Most employers are well aware of the adverse repercussions of a discrimination claim. Many will realise that the compensation that can be claimed can be unlimited.

Some will understand that the Tribunal uses guidelines to determine the amount of the injury to feelings award. All would be forgiven for not understanding how the extent of their liability in light of a recent decision of the Employment Appeal Tribunal.

In the long established case of Vento v Chief Constable of West Yorkshire Police in 2003, the Court of Appeal set down some guidelines for Tribunals to use when calculating the level of an injury to feelings award in a discrimination claim. Three bands were set according to the seriousness of the incident(s). The first was £500 – £5000 involving one off acts or isolated incidents. The second was £5,000 – £15,000 (for serious cases) and the highest band reserved for very severe cases involving a lengthy campaign of sexual or racial harassment warranting awards of between £15,000 – £25,000. Only in exceptional cases was an award in excess of £25,000 to be made. As time went on, the same bands were deemed to apply in respect of successful whistleblowing applicants.

Six years later the case of Da’Bell v RSPCA concluded that the bands should be revised and reflect the real value of money at the date of the decision. By 2009, inflation had ravaged the real benefit to the individual. The bands were therefore increased to £1,000 – £6,000, £6,000 – £18,000 and £18,000 – £30,000.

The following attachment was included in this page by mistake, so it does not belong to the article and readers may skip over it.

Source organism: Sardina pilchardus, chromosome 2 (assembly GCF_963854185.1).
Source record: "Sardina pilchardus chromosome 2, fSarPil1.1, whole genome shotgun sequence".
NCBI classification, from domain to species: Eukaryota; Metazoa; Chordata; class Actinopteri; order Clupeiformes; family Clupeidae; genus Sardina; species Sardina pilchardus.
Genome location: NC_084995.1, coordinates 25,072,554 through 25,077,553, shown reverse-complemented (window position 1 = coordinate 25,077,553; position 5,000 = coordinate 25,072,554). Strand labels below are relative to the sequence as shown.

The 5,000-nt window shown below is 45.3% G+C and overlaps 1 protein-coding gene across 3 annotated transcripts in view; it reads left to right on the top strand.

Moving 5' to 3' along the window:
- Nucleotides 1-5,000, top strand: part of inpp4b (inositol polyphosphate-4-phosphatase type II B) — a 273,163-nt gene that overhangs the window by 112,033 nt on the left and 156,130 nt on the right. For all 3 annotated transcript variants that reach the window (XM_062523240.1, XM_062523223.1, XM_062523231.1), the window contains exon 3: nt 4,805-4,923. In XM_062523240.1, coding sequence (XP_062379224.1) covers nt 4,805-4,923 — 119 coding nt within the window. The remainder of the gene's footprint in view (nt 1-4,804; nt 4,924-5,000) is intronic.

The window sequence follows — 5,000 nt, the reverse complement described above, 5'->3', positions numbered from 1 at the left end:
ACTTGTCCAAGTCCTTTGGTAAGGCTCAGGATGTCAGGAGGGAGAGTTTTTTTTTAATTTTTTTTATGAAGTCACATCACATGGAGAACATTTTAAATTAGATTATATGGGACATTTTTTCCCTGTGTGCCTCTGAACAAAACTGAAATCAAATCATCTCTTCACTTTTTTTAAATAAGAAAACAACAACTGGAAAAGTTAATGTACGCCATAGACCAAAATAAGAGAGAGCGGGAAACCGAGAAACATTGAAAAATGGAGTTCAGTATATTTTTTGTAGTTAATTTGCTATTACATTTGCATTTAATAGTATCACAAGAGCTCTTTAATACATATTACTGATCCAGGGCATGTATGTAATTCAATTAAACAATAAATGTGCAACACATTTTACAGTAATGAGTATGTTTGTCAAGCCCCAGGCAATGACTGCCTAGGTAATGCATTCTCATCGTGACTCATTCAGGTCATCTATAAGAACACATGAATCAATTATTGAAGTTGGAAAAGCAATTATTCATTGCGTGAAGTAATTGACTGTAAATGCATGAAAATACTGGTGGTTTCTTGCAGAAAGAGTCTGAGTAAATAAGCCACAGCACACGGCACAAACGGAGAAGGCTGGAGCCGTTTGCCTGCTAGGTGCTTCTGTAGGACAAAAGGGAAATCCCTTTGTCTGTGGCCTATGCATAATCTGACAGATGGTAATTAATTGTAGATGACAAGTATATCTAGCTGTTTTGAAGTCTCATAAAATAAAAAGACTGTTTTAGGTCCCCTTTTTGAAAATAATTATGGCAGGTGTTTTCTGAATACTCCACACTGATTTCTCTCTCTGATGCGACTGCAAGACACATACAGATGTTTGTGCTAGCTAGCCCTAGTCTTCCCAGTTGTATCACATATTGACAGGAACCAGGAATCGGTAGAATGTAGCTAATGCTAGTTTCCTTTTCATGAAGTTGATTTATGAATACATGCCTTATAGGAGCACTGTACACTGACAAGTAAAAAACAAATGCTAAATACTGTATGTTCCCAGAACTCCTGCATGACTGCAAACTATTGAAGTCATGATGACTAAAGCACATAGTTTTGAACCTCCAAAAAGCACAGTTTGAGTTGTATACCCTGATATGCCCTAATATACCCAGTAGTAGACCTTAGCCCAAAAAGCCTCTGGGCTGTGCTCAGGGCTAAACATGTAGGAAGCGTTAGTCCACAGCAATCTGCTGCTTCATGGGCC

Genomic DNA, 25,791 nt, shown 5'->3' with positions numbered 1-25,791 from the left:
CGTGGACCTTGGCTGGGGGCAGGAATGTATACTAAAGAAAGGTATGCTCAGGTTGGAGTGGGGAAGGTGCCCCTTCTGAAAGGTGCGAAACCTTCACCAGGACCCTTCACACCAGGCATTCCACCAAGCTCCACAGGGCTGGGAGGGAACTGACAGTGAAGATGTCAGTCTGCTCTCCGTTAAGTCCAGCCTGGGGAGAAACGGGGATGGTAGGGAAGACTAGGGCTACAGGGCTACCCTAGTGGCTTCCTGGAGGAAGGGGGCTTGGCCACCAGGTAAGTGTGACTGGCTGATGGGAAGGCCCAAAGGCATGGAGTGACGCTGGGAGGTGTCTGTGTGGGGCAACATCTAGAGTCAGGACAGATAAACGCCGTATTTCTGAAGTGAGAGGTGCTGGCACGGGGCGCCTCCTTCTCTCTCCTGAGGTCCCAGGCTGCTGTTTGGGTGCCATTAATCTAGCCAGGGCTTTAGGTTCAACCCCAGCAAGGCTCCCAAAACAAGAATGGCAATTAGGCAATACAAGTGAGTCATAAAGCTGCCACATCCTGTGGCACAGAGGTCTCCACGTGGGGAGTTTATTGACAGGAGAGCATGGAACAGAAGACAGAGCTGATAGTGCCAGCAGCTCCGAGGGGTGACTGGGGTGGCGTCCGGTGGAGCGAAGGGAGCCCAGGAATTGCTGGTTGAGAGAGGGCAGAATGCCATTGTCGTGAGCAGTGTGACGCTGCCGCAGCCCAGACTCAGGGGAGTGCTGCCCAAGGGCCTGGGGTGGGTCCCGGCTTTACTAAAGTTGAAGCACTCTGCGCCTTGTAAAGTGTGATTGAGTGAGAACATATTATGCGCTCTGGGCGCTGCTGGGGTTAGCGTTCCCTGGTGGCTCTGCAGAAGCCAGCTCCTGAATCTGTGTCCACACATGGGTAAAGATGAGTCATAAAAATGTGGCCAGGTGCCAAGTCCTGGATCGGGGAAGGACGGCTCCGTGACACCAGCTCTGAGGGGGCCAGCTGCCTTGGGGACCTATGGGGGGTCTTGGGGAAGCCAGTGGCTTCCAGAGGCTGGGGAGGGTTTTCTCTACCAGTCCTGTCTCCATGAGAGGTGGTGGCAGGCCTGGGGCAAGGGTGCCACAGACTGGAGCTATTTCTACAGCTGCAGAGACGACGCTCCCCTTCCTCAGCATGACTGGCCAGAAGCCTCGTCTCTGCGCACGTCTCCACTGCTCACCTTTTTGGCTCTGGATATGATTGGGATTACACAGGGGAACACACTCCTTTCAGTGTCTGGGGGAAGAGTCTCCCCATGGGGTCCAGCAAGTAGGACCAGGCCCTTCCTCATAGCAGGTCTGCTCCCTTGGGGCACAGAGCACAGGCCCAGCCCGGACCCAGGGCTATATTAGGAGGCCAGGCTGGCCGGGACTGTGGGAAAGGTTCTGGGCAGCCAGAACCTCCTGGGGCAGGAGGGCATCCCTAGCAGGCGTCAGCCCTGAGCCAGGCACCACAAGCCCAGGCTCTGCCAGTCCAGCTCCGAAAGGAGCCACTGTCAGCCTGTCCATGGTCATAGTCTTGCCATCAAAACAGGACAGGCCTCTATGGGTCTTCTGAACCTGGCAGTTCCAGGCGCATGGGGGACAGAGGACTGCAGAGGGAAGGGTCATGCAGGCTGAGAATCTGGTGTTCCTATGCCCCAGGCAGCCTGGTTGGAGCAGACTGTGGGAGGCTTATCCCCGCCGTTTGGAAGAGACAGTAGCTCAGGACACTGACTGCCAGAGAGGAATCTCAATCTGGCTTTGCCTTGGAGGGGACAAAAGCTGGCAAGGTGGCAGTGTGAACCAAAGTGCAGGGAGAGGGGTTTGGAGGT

One recession and a very low inflation rate later, the question arose again in Simmons v Castle in 2013.  Simmons involved a personal injury claim brought in the courts, rather than the Tribunal, as a result of which a decision was made that with effect from 1 April 2013, “the proper level of general damages in all civil claims for (i) pain and suffering, (ii) loss of amenity, (iii) physical inconvenience and discomfort, (iv) social discredit, (v) mental distress, or (vi) loss of society of relatives, would be 10% higher than previously” As injury to feelings represented a payment for pain and suffering the EAT concluded that the 10% uplift applied to injury to feelings awards in the tribunal as well.  This was confirmed by two further cases in the Employment Appeal Tribunal – Cadogan Hotel Partners Ltd v Ozog and Sash Window Workshop Ltd and anor v King.  The President of the EAT also provided a guidance note confirming this to be the position in March 2014.

However, in a recent contradictory decision, the EAT in Chawla v Hewlett Packard Ltd has decided that the 10% increase set out in Simmons v Castle does not apply to Employment Tribunal claims. As such we have contradictory decisions on how to calculate such awards in the Tribunal, the latter of which is likely to be deemed to take precedence. Employers also now face the situation whereby if the employee sustains personal injuries as a result of an act of discrimination they would be awarded different amounts for the same injury depending on which venue they chose to pursue their claim in. A free-standing claim for personal injuries may be better brought in the court, rather than the tribunal to take advantage of the 10% uplift.


If you would like to discuss any issues raised in this article, we have specific employment law expertise in advising in this area.  For further advice, please contact Angela Gorton 

Please note this information is provided by way of example and may not be complete and is certainly not intended to constitute legal advice. You should take bespoke advice for your circumstances.

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